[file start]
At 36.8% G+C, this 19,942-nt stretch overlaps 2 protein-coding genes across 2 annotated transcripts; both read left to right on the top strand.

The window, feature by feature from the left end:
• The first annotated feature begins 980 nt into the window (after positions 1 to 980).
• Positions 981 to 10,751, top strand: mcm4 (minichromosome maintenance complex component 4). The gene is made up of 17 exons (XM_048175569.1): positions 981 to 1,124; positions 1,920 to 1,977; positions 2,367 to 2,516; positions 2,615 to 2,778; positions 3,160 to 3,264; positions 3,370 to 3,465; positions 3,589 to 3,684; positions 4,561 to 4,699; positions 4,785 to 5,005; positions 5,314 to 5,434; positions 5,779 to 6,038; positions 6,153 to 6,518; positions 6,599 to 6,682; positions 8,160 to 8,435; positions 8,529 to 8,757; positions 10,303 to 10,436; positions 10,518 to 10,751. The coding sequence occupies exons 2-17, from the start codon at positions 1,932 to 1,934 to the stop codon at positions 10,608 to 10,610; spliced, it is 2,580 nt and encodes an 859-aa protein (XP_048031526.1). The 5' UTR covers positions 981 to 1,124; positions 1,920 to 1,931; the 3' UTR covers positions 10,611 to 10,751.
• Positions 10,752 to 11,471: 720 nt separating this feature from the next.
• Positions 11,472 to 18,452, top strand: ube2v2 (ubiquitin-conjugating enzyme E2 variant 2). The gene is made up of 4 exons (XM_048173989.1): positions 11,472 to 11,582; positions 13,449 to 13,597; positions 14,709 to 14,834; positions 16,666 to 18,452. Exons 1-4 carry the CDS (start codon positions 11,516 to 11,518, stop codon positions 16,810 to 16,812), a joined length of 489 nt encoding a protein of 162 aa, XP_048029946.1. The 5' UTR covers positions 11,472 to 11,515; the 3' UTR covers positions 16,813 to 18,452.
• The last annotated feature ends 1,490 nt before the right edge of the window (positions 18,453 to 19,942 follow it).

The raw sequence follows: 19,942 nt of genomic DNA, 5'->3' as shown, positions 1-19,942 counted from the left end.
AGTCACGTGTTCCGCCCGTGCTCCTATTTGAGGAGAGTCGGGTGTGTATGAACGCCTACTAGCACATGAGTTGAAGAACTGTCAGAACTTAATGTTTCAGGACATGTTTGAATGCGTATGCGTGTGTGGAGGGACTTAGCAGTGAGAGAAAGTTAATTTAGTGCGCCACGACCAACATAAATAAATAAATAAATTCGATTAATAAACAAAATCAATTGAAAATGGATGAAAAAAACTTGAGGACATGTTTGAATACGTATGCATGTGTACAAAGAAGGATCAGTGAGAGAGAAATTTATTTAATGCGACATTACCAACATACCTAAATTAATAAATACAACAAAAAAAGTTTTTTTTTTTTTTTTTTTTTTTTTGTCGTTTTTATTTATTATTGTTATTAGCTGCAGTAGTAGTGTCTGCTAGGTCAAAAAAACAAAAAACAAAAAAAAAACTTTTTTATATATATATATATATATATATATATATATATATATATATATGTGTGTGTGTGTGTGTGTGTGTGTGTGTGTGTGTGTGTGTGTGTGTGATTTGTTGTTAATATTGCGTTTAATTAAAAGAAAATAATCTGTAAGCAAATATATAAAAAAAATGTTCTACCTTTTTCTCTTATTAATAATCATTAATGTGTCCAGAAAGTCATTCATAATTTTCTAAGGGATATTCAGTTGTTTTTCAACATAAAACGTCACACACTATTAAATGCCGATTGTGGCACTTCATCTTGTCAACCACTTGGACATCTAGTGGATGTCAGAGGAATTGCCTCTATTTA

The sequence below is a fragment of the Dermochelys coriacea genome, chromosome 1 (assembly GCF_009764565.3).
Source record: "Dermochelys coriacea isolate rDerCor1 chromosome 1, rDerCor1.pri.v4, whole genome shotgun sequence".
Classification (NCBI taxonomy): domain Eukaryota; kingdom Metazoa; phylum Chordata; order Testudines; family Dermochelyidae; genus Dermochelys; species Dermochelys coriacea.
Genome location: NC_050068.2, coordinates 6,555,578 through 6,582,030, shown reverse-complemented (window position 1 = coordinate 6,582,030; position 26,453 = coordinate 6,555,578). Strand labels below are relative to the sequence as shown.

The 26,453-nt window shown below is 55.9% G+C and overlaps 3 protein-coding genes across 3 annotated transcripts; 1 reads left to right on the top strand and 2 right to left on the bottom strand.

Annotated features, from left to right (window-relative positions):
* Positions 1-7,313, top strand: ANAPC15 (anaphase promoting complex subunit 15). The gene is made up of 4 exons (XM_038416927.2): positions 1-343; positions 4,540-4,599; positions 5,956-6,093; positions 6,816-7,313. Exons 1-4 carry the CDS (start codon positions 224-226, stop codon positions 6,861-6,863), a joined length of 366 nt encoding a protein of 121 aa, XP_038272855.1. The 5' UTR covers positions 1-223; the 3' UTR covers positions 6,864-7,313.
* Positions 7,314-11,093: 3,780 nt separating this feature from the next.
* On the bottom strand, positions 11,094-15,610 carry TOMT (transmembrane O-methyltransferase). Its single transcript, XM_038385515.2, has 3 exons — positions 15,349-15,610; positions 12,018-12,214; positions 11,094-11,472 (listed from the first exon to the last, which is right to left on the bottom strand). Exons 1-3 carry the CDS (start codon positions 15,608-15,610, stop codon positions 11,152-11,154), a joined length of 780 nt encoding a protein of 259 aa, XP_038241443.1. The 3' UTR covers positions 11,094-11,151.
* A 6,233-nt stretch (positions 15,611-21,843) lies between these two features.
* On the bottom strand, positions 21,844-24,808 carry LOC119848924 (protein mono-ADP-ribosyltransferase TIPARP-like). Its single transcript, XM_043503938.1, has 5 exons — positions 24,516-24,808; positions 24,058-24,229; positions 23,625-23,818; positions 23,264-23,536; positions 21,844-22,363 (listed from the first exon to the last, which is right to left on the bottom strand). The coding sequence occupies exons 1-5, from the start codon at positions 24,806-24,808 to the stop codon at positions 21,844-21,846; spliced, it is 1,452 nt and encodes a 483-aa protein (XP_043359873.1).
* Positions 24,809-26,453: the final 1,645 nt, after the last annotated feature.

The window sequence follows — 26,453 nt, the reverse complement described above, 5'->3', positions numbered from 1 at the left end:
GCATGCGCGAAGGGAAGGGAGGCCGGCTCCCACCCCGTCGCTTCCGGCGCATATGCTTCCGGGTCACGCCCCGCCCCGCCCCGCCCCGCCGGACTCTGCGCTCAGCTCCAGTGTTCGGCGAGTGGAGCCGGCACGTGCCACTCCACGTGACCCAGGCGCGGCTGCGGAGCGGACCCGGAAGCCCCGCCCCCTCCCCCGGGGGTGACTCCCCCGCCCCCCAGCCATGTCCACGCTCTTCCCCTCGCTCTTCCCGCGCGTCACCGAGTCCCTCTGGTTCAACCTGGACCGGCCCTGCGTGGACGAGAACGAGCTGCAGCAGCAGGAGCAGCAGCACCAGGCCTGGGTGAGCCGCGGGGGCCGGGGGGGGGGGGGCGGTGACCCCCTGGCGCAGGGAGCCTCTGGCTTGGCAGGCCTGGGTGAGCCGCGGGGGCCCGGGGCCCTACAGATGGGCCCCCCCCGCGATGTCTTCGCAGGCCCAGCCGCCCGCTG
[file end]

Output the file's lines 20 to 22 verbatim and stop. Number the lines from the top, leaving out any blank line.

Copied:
* On the bottom strand, positions 21,844-24,808 carry LOC119848924 (protein mono-ADP-ribosyltransferase TIPARP-like). Its single transcript, XM_043503938.1, has 5 exons — positions 24,516-24,808; positions 24,058-24,229; positions 23,625-23,818; positions 23,264-23,536; positions 21,844-22,363 (listed from the first exon to the last, which is right to left on the bottom strand). The coding sequence occupies exons 1-5, from the start codon at positions 24,806-24,808 to the stop codon at positions 21,844-21,846; spliced, it is 1,452 nt and encodes a 483-aa protein (XP_043359873.1).
* Positions 24,809-26,453: the final 1,645 nt, after the last annotated feature.

The window sequence follows — 26,453 nt, the reverse complement described above, 5'->3', positions numbered from 1 at the left end: